The display concentrates on Marilyn Monroe's relationship with British photographers throughout her career and starts with some of the very first photographs taken of her when she was 19. It then travels through her career and focuses heavily on the time that she spent in Britain filming The Prince and the Showgirl (the time depicted in My Week With Marilyn) mostly made up of publicity shots featured in magazines and behind the scenes documentary and a handful of straight-up portraiture. My favourites were the press shots by Larry Burrows, more famous probably for his graphic documentary of the Vietnam war than his celebrity photography.

We didn't really take the time to look around the rest of the NPG (we were hungry) but I'm planning to go back soon. Aside: Trafalgar Square! I didn't see any pigeons but a bloody big falcon flew right at my head. It was pretty cool.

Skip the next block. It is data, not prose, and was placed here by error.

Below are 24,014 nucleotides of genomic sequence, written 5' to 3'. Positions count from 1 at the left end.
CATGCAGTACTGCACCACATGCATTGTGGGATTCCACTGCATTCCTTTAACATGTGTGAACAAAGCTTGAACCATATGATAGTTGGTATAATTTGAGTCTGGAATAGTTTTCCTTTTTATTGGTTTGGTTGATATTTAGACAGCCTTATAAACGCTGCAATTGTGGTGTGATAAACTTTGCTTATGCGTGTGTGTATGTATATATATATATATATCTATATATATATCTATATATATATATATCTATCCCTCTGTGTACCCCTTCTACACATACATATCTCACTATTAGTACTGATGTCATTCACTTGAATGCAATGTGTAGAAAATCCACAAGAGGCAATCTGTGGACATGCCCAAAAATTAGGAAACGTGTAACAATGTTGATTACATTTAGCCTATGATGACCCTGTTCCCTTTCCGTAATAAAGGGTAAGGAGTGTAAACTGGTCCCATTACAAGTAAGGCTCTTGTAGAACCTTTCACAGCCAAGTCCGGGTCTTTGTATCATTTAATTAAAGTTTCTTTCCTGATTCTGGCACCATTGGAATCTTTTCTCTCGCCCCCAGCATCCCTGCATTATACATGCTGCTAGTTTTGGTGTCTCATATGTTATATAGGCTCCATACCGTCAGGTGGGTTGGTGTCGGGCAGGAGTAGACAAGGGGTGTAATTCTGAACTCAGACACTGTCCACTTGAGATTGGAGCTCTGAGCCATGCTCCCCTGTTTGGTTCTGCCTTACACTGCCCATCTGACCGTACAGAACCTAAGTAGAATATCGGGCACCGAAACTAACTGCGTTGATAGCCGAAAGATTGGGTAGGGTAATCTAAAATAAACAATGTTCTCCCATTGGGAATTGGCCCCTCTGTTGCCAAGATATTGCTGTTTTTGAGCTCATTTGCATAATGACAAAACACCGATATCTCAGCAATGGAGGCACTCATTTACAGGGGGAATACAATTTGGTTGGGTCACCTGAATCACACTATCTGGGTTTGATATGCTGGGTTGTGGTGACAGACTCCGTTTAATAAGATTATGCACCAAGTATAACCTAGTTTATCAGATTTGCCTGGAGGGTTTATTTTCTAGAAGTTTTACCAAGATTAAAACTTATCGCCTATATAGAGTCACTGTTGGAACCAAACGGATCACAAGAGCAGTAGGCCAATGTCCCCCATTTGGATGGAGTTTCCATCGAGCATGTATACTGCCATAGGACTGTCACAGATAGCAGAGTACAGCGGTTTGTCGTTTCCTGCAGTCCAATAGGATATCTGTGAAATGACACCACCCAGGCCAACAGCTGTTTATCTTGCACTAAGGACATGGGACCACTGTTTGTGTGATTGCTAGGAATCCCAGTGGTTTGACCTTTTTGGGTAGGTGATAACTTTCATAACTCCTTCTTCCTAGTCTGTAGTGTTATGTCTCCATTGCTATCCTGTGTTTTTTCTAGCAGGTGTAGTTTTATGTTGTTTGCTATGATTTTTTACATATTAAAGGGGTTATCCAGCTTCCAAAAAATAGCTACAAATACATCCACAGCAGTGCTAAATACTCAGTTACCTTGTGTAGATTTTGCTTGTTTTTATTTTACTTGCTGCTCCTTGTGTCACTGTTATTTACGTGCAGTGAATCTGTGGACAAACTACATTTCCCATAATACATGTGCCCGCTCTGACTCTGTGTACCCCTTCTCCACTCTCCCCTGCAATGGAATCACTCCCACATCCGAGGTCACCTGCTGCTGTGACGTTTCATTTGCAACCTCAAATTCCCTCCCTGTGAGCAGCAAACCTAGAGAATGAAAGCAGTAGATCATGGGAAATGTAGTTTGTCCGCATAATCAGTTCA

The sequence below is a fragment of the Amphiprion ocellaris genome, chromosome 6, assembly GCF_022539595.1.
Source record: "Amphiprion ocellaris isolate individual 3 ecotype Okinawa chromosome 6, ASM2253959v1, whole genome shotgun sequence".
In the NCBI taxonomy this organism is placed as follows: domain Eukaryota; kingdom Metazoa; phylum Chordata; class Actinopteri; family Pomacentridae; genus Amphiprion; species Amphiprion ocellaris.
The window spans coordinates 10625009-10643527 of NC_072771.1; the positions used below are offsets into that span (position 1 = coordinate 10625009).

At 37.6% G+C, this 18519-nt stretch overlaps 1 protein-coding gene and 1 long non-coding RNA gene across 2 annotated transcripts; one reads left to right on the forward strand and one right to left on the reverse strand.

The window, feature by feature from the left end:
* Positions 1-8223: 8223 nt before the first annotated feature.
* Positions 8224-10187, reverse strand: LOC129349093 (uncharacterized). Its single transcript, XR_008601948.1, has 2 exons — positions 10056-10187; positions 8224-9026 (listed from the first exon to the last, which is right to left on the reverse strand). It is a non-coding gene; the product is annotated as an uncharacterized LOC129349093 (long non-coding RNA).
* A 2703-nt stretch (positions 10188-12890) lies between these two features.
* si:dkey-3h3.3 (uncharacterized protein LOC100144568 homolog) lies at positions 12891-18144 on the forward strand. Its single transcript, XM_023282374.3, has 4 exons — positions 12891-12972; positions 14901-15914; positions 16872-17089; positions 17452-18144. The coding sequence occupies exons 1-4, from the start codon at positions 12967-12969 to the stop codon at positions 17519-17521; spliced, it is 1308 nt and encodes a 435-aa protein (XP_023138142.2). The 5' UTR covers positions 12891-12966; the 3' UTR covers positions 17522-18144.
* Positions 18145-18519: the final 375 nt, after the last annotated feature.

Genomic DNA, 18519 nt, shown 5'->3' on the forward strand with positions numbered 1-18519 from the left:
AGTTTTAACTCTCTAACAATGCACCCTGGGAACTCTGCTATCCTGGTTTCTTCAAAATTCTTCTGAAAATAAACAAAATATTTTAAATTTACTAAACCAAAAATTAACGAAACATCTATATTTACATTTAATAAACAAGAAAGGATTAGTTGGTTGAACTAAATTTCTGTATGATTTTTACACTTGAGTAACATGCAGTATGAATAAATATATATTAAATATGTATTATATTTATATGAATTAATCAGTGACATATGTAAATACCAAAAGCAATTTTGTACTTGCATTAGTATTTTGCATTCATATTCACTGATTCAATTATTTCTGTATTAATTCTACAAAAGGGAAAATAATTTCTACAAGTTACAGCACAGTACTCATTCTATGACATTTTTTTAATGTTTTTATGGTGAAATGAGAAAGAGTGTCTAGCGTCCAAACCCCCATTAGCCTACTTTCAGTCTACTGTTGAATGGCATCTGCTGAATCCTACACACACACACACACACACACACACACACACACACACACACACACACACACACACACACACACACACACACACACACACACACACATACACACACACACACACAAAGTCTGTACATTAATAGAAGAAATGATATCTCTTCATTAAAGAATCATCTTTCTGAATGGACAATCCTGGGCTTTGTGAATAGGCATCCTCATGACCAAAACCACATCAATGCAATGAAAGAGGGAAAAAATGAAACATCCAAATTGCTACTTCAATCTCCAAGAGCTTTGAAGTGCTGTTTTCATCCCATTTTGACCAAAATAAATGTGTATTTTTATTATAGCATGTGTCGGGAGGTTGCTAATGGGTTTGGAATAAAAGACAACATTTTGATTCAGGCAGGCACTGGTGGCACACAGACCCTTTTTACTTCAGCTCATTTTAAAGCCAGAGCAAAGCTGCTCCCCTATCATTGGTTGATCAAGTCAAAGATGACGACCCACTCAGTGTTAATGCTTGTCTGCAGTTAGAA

Juergen Teller at the ICA was less lovely. If you don't know; Teller is a fashion photographer who shoots for the 'grittier' end of the market. He has been working in the fashion industry since the early 90s and pretty much changed the world of fashion photography. You know fashion photographs that feature nice clothes, models in pretty make up with their hair brushed and are beautifully lit? Once upon a time all fashion photos looked like that, it was a given that they had to look nice if they wanted to sell stuff. It sounds kind of quaint now. That's because of Juergen Teller. His photographs are (in the main) not pretty, they're weird and dirty and sleazy and horribly lit. He blasts his subjects with multiple flashes and as a result the photos look like they were taken with a cheap shitty automatic camera. They're not, they just look like that. I can't deny the huge impact that his style has had on photography, particularly fashion photography, or that he made fashion photography a more interesting genre than it was 20 years ago, but god do his photos make my head hurt. They're just really really ugly and the fact that they're of (often naked) celebrities just wasn't enough to make them interesting.